Actually, that was the basis of the system. White male freeholders were intended to be the voters, and that tended to screen out “undesirables” such as the less educated, the darker-complected, the female, and the less wealthy.

This comment has been deemed insightful by the community.
Anonymous Coward says:

Re: Re: Re:2 Corruption and stupidity make such delightful pa

"100 IQ can barely operate a gas pump"
Some attitude.
IQ tests are well known to be quite fallible and produce results that are not easily compared, but yeah – let’s make fun of supposedly stupid people cause it is so much fun.

"They shouldn’t be allowed anywhere near a ballot or a keyboard"
As David pointed out, democracy does not work like that. Literacy tests were outlawed by the voters rights act, took a while to get that on paper I guess.

Scary Devil Monastery (profile) says:

Re: Re: Re:2 Corruption and stupidity make such delightful pa

"100 IQ can barely operate a gas pump."

Actually 100 IQ is, by definition, average. As in not notably dumb.

That said actual idiocy has little to do with IQ in itself. Someone who is merely dull-witted still knows to step in out of the rain rather than stay and convince himself he’s standing under blue skies on a sunny day.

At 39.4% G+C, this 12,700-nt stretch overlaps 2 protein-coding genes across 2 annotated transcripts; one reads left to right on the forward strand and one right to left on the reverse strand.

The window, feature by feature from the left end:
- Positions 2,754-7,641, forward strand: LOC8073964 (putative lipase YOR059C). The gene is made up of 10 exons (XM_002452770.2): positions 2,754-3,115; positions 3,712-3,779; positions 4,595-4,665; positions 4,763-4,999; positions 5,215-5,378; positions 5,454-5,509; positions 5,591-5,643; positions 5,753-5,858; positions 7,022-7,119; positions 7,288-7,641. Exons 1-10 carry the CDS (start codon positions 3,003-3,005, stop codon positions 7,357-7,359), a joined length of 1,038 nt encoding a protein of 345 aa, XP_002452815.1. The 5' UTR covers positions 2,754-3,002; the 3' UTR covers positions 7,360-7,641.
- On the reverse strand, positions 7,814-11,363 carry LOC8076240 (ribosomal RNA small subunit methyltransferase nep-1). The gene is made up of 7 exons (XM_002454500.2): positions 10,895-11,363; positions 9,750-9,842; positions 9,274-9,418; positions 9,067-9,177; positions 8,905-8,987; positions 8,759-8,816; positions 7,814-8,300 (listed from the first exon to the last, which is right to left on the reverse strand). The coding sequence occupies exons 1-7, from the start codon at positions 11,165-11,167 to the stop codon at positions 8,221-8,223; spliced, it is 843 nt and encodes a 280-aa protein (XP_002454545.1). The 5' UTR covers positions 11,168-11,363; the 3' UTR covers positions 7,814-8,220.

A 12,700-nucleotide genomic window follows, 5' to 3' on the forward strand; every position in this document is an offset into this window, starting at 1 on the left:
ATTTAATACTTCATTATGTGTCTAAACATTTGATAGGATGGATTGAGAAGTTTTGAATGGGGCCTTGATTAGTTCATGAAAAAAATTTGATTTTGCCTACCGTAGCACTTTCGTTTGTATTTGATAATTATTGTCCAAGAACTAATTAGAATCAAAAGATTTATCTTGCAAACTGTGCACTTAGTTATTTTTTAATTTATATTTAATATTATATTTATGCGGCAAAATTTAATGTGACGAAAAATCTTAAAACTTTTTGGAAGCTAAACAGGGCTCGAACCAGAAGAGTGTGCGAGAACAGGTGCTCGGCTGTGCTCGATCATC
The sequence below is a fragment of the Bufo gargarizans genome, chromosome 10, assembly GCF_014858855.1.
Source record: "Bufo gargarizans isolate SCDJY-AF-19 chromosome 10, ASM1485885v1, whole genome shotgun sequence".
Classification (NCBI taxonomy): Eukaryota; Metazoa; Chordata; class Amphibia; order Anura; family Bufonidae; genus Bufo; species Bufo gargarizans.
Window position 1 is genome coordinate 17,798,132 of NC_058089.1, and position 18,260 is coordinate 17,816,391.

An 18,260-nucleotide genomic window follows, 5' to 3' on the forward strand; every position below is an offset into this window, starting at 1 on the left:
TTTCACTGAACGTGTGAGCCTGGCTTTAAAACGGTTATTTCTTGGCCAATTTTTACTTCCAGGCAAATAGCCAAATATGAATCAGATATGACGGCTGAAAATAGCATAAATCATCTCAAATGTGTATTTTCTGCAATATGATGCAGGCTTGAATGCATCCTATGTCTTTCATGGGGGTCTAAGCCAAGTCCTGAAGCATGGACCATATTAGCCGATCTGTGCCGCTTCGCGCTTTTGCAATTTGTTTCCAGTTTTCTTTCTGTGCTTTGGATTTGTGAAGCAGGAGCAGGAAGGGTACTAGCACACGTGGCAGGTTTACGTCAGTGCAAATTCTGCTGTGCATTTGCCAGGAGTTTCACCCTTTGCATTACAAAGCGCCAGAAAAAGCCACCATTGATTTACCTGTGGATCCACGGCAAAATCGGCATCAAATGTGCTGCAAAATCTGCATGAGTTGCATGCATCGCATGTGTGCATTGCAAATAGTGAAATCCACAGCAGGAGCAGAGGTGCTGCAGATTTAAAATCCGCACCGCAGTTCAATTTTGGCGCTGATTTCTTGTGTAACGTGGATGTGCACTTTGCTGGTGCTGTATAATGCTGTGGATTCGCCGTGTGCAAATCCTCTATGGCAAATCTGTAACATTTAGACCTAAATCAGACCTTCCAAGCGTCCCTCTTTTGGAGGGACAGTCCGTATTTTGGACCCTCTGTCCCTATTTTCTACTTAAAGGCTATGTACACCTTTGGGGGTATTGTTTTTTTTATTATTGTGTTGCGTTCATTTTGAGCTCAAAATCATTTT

And THAT is what makes the pro-trump death cult a phenomenon not easily discarded by claiming they’re "dumb".

This comment has been deemed insightful by the community.
Anonymous Coward says:

Evidently, with tactics like these, the US is a banana republic – and this is rather blatant even by banana republic standards – so countries like Nigeria will soon be warning their millions of wealthy princes not to risk investing in this dumpster fire of a nation.

This comment has been deemed insightful by the community.
Bloof (profile) says:

Re: Re:

https://www.thedailybeast.com/qanon-targets-africa-with-new-conspiracy-that-democrats-are-stealing-local-children

Unfortunately Americans are currently spamming Nigerian social media with QAnon conspiracies, claiming American Democrats are stealing their children so soon enough it’ll be very unlikely they’ll want anything to do with the US.

Anonymous Coward says: